Nursing Notes

May 26, 2011

Fighting America’s ‘Other Drug Problem’: Researchers Find Key to Combating Medication Non-Adherence

Conversation between doctor and patient/consumer.

Image via Wikipedia

As a psychiatric nurse, I am quite familiar with the incidence of non-compliance with prescribed medication.  My patients don’t want to take the medications and don’t believe they need them.  Trying to convince them to follow the medication regime is the hardest part of treatment.

I had not really thought about the incidence of med non-compliance with medical patients, but I guess I should have.  When the body is ill, the mind is not operating at optimal levels due to stress.  I also adhere to the concept that all medical patients have a psychological component that should be treated at the same time.

Here is an article that discusses the ways that nurses can deal with this issue.  I like this article because it shows the nurse as the pivotal point in solving the problem.  Please read this article and while you are there, read some of the other articles on this topic.  This site, Science Daily, is one of my favorite sites online.  I hope you enjoy reading there, too.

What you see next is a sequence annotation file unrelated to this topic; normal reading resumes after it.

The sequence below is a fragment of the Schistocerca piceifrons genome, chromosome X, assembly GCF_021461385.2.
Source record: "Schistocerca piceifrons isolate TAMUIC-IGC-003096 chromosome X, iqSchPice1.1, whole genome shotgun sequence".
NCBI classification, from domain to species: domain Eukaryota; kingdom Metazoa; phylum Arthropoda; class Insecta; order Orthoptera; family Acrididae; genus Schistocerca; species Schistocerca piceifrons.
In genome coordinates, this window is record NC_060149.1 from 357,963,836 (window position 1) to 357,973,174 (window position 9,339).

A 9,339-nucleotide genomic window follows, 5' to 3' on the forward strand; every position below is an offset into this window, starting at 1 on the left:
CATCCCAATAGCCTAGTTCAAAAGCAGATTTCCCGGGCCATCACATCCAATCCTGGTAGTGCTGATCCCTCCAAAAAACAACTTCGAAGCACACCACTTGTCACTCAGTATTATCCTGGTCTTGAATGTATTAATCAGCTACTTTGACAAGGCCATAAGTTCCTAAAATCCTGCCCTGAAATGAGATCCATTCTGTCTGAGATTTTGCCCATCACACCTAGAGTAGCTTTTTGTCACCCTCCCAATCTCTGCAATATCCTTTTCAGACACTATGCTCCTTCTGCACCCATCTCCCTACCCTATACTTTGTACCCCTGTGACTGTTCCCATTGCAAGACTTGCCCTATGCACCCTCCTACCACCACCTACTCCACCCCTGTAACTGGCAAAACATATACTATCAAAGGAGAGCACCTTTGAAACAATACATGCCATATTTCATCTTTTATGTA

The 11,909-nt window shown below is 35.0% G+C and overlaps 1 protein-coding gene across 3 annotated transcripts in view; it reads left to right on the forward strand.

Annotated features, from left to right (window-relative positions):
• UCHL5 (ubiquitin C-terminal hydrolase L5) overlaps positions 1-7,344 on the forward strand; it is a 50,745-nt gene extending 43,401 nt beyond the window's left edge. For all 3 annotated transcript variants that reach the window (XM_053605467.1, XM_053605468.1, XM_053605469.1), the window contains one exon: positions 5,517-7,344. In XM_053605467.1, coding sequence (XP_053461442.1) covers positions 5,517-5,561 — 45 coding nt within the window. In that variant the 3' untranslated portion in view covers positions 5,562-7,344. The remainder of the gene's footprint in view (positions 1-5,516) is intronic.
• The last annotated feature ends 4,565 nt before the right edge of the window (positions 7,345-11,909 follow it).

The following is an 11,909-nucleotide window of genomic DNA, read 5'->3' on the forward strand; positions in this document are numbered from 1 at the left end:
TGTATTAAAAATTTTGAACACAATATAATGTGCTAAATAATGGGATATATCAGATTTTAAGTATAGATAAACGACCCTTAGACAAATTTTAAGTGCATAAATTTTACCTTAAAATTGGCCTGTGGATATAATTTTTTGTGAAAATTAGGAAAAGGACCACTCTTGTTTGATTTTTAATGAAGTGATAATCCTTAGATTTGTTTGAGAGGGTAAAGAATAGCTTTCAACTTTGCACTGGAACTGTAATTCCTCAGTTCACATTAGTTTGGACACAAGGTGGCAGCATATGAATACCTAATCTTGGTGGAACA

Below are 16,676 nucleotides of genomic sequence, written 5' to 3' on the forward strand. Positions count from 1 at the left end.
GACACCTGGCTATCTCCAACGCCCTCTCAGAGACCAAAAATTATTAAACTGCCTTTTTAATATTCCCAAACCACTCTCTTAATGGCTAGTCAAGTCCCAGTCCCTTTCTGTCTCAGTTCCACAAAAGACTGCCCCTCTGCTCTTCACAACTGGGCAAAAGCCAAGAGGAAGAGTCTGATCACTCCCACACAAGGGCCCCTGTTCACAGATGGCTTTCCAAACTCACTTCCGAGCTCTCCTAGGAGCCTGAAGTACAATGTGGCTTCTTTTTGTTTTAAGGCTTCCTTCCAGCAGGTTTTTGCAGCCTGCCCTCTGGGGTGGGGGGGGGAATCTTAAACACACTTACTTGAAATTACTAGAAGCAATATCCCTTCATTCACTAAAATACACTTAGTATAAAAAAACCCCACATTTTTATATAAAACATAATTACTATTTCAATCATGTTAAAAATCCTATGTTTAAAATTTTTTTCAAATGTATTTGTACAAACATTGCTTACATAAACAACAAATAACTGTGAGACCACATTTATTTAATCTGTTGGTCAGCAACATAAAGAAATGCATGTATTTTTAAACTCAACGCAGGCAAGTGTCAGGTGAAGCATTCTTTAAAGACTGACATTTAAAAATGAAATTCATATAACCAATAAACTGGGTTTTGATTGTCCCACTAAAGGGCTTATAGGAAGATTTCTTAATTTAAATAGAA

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ScienceDaily (Nov. 18, 2010)

Medications do not have a chance to fight health problems if they are taken improperly or not taken at all. Non-adherence to medications costs thousands of lives and billions of dollars each year in the United States alone, according to the New England Healthcare Institute. Now, researchers at the University of Missouri have developed an intervention strategy that is three times more effective than previously studied techniques at improving adherence in patients.

Cynthia Russell, associate professor in the MU Sinclair School of Nursing, found that patients who used a Continuous Self-Improvement strategy drastically improved their medication adherence. The strategy focuses on counseling patients to understand how taking medications can fit into their daily routines. Nurses meet with patients and discuss their daily schedules to identify optimal times to take medications and safe places to store their medications.

“Continuous Self-Improvement is a personalized strategy, and the scheduling is different for every patient,” Russell said. “Finding the right place and time for patients to take medications can be as simple as storing the pill bottles in their cars so their medication will be available for them to take during the morning commute to work.”

In the study, kidney transplant patients were given pill bottles with caps that automatically recorded the date and time whenever they were opened. Each month, a nurse reviewed the results in illustrated reports with the patients and discussed how they could improve their adherence. The researchers found significant improvements among patients’ adherence rates. The results indicate the technique is three times more effective than previously studied techniques.

Russell recommends that patients meet with nurses to implement the strategy a few months after medical procedures, when they have returned to their normal routines. During…[read more]

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